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Can You Bring a Class Action if You Opted Out of Arbitration?

Bloomberg Law Insights

The case of a cable subscriber in New York bringing a potential class action on behalf of all subscribers highlights the issue of individuals who have opted out of arbitration clauses trying to sue on behalf of those who did not opt out. Attorneys with Weil, Gotshal & Manges examine important takeaways of the case.

The U.S. Supreme Court has made clear that arbitration clauses and class action waivers are fully enforceable, but the plaintiff class action bar has sought to avoid this result by using individuals who opted out of such agreements to bring claims on behalf of larger classes of individuals who did not.

A recent decision from the Eastern District of New York shows that even this tactic can be unenforceable because a plaintiff who has elected to opt out of an arbitration clause and class action waiver cannot represent a broader class of individuals that may be subject to those agreements.

According to the court, this decision is only one of two district court decisions to address this important issue.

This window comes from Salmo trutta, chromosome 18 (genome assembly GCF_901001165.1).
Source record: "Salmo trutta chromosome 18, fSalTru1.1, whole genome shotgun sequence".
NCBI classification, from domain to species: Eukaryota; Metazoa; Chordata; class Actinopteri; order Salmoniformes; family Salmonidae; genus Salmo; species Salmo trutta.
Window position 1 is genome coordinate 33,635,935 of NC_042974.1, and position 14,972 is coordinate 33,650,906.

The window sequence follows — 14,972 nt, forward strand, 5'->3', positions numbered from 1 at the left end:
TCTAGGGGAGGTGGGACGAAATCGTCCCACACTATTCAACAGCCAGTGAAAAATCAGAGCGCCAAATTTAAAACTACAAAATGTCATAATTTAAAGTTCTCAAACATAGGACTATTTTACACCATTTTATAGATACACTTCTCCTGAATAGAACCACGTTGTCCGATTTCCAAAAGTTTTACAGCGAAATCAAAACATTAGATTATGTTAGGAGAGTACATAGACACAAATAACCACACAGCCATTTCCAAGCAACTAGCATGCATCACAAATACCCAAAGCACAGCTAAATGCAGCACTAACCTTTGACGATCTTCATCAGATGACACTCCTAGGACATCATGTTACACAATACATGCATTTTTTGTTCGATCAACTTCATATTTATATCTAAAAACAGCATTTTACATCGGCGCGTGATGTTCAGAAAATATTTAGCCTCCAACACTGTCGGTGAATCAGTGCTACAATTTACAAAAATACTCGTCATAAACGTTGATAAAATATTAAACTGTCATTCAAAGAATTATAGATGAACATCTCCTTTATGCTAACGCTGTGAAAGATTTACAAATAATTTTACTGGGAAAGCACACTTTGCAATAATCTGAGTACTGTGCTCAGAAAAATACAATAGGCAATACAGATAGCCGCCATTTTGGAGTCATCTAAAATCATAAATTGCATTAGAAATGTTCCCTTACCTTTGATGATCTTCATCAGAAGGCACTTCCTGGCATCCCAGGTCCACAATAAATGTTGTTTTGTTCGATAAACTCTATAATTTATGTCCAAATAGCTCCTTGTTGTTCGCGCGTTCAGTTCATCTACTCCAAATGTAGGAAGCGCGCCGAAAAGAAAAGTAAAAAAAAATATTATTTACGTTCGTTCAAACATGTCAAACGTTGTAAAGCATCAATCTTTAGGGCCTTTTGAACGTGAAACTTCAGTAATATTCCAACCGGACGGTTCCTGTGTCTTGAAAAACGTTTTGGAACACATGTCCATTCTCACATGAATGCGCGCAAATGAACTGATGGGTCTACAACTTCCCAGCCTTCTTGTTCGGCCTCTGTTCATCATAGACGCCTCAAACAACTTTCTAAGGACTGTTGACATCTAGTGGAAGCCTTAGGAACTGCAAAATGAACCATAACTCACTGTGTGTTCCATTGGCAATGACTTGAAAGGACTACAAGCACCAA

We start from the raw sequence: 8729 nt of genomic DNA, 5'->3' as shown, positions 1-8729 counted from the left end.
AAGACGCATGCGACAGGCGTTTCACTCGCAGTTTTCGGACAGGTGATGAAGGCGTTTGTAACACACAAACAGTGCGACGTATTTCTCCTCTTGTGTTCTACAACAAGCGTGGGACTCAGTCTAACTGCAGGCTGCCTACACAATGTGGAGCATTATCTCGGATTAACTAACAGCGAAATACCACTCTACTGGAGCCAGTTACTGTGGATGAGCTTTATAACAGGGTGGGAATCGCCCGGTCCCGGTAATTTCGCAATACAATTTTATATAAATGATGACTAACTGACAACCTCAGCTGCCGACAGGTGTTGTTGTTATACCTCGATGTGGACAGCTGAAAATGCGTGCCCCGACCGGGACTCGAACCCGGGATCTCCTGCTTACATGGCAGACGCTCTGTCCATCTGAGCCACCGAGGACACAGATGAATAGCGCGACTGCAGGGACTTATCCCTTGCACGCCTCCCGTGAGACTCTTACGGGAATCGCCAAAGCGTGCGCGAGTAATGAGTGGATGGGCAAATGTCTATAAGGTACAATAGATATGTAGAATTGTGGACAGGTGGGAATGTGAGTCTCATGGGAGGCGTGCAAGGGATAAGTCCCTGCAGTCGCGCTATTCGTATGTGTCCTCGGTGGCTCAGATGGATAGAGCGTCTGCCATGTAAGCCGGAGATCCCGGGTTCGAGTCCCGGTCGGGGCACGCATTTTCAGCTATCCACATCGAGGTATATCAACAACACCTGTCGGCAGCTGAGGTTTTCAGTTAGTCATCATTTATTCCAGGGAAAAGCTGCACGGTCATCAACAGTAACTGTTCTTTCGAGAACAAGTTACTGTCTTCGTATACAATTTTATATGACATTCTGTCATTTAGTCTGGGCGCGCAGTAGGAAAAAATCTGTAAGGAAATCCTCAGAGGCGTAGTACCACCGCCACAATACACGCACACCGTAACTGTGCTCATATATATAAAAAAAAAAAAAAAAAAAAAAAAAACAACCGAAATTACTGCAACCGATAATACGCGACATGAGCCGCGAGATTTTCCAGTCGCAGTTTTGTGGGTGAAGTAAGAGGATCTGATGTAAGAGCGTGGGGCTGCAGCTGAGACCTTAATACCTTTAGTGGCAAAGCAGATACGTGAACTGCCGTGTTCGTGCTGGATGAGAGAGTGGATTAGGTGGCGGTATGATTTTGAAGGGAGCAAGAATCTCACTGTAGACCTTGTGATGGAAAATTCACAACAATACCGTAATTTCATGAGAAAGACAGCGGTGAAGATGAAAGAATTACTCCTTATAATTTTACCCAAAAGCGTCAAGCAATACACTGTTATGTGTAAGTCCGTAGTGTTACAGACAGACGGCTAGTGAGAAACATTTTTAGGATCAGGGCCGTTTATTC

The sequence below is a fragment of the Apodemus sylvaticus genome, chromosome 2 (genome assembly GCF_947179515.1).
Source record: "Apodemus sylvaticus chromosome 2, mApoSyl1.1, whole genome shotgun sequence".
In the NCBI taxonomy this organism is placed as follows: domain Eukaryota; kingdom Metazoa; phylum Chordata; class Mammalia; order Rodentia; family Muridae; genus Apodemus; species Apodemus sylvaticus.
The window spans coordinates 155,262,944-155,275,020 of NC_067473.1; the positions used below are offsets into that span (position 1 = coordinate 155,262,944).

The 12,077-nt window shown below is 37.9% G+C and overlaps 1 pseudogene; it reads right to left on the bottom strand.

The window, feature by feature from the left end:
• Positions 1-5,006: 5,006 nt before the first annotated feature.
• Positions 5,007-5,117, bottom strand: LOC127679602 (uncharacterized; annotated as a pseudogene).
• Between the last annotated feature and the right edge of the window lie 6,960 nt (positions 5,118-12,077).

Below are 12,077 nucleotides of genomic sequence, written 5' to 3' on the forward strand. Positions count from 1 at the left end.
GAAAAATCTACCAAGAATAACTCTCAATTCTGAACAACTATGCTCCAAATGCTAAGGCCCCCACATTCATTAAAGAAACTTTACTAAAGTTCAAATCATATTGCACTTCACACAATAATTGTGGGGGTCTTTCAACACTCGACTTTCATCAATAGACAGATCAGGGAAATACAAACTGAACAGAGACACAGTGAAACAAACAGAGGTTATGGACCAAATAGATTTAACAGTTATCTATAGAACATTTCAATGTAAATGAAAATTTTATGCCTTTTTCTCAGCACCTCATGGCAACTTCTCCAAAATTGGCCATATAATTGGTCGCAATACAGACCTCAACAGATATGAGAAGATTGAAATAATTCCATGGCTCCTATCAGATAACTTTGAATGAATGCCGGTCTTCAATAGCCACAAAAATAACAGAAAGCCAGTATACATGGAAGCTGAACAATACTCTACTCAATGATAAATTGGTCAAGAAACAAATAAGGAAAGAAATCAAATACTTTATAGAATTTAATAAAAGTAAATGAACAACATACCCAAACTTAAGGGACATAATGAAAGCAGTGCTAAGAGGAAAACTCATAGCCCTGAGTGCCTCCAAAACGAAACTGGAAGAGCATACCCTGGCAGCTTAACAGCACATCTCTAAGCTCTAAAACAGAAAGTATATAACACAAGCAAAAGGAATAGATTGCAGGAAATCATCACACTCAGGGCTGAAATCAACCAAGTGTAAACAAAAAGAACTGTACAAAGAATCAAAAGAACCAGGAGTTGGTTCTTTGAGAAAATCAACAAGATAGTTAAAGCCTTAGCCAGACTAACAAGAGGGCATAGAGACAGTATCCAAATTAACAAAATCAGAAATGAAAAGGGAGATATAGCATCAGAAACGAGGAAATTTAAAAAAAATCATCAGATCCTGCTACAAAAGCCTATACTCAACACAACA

The ruling highlights the importance of arbitration clauses and class action waivers in defending putative class actions even against those consumers who have opted out of such clauses and elect to pursue a claim in court.

It is notable that the arbitration clause was used as a defense to class certification even when the enforceability of the clause had not yet been adjudicated.

Wi-Fi Lawsuit

In Jensen v. Cablevision Sys. Corp.,the named plaintiff sued Cablevision Systems Corporation (“Cablevision”) and its parent company, Altice N.V., alleging violations of section 349(a) of New York’s General Business Law.

The plaintiff, a subscriber to Cablevision’s private residential Wi-Fi service, Optimum Online, alleged that Cablevision unlawfully used his wireless router—which he leased free of charge from Cablevision—to broadcast a public Wi-Fi network without his consent.

The plaintiff alleged that his wireless router—along with Cablevision routers leased free of charge to other customers—served as components for Optimum’s larger public Wi-Fi network, which was accessible to any active Optimum subscriber and was not password protected.

The plaintiff further alleged that he and other customers were not able to detect or monitor any of the individuals who used their wireless router to access the public Wi-Fi. As a result, the plaintiff claimed he suffered anxiety and distress from the invasion of his privacy, and damages in the form of slower internet speeds and higher electricity costs.

The court noted that during installation of the residential Wi-Fi service, Cablevision provided the plaintiff and customers with paper or electronic copies of Cablevision’s General Terms of Service, which contained an arbitration provision and a class action waiver.

Plaintiff Was Among 1 Percent